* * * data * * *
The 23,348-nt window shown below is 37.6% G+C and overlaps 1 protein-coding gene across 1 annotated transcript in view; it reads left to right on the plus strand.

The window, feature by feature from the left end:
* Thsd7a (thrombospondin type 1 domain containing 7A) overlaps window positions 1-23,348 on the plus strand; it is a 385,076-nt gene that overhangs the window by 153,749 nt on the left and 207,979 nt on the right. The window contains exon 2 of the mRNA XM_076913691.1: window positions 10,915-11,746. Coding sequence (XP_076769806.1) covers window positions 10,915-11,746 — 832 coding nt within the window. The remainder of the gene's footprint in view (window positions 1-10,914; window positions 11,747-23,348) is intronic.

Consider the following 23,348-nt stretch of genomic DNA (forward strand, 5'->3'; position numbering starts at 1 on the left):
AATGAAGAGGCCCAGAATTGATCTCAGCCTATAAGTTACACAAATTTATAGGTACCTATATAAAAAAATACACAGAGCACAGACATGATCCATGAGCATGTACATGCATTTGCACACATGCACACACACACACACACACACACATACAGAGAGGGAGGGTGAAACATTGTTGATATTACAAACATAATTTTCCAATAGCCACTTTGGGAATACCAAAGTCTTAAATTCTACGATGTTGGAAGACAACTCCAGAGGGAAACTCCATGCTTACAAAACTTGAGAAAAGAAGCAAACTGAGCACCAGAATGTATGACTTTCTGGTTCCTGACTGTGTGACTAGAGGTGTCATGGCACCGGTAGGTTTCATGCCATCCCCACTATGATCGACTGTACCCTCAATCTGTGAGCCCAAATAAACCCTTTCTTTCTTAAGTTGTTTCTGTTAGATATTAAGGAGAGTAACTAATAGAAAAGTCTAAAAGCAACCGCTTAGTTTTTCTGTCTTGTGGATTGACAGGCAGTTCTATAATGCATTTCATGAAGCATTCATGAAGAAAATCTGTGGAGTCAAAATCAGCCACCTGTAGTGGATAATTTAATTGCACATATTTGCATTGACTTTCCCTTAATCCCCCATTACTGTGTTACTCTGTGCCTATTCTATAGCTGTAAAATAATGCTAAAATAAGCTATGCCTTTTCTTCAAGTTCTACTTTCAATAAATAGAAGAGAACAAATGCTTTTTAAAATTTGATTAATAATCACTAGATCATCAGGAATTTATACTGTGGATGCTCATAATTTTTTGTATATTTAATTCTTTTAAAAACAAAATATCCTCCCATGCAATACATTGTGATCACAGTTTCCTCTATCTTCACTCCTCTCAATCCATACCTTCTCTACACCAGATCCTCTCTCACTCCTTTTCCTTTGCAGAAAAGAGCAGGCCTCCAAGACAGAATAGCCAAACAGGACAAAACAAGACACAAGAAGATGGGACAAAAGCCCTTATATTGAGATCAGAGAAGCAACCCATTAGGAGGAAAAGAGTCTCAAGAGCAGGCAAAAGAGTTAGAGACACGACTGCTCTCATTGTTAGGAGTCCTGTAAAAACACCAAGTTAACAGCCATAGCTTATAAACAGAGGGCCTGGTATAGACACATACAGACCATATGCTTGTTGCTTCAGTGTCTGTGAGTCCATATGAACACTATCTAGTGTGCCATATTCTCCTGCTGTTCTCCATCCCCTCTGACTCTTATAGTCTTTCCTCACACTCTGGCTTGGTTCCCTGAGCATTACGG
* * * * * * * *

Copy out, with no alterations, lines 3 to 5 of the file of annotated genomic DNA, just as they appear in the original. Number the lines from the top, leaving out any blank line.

* Thsd7a (thrombospondin type 1 domain containing 7A) overlaps window positions 1-23,348 on the plus strand; it is a 385,076-nt gene that overhangs the window by 153,749 nt on the left and 207,979 nt on the right. The window contains exon 2 of the mRNA XM_076913691.1: window positions 10,915-11,746. Coding sequence (XP_076769806.1) covers window positions 10,915-11,746 — 832 coding nt within the window. The remainder of the gene's footprint in view (window positions 1-10,914; window positions 11,747-23,348) is intronic.

Consider the following 23,348-nt stretch of genomic DNA (forward strand, 5'->3'; position numbering starts at 1 on the left):
AATGAAGAGGCCCAGAATTGATCTCAGCCTATAAGTTACACAAATTTATAGGTACCTATATAAAAAAATACACAGAGCACAGACATGATCCATGAGCATGTACATGCATTTGCACACATGCACACACACACACACACACACACATACAGAGAGGGAGGGTGAAACATTGTTGATATTACAAACATAATTTTCCAATAGCCACTTTGGGAATACCAAAGTCTTAAATTCTACGATGTTGGAAGACAACTCCAGAGGGAAACTCCATGCTTACAAAACTTGAGAAAAGAAGCAAACTGAGCACCAGAATGTATGACTTTCTGGTTCCTGACTGTGTGACTAGAGGTGTCATGGCACCGGTAGGTTTCATGCCATCCCCACTATGATCGACTGTACCCTCAATCTGTGAGCCCAAATAAACCCTTTCTTTCTTAAGTTGTTTCTGTTAGATATTAAGGAGAGTAACTAATAGAAAAGTCTAAAAGCAACCGCTTAGTTTTTCTGTCTTGTGGATTGACAGGCAGTTCTATAATGCATTTCATGAAGCATTCATGAAGAAAATCTGTGGAGTCAAAATCAGCCACCTGTAGTGGATAATTTAATTGCACATATTTGCATTGACTTTCCCTTAATCCCCCATTACTGTGTTACTCTGTGCCTATTCTATAGCTGTAAAATAATGCTAAAATAAGCTATGCCTTTTCTTCAAGTTCTACTTTCAATAAATAGAAGAGAACAAATGCTTTTTAAAATTTGATTAATAATCACTAGATCATCAGGAATTTATACTGTGGATGCTCATAATTTTTTGTATATTTAATTCTTTTAAAAACAAAATATCCTCCCATGCAATACATTGTGATCACAGTTTCCTCTATCTTCACTCCTCTCAATCCATACCTTCTCTACACCAGATCCTCTCTCACTCCTTTTCCTTTGCAGAAAAGAGCAGGCCTCCAAGACAGAATAGCCAAACAGGACAAAACAAGACACAAGAAGATGGGACAAAAGCCCTTATATTGAGATCAGAGAAGCAACCCATTAGGAGGAAAAGAGTCTCAAGAGCAGGCAAAAGAGTTAGAGACACGACTGCTCTCATTGTTAGGAGTCCTGTAAAAACACCAAGTTAACAGCCATAGCTTATAAACAGAGGGCCTGGTATAGACACATACAGACCATATGCTTGTTGCTTCAGTGTCTGTGAGTCCATATGAACACTATCTAGTGTGCCATATTCTCCTGCTGTTCTCCATCCCCTCTGACTCTTATAGTCTTTCCTCACACTCTGGCTTGGTTCCCTGAGCATTACGG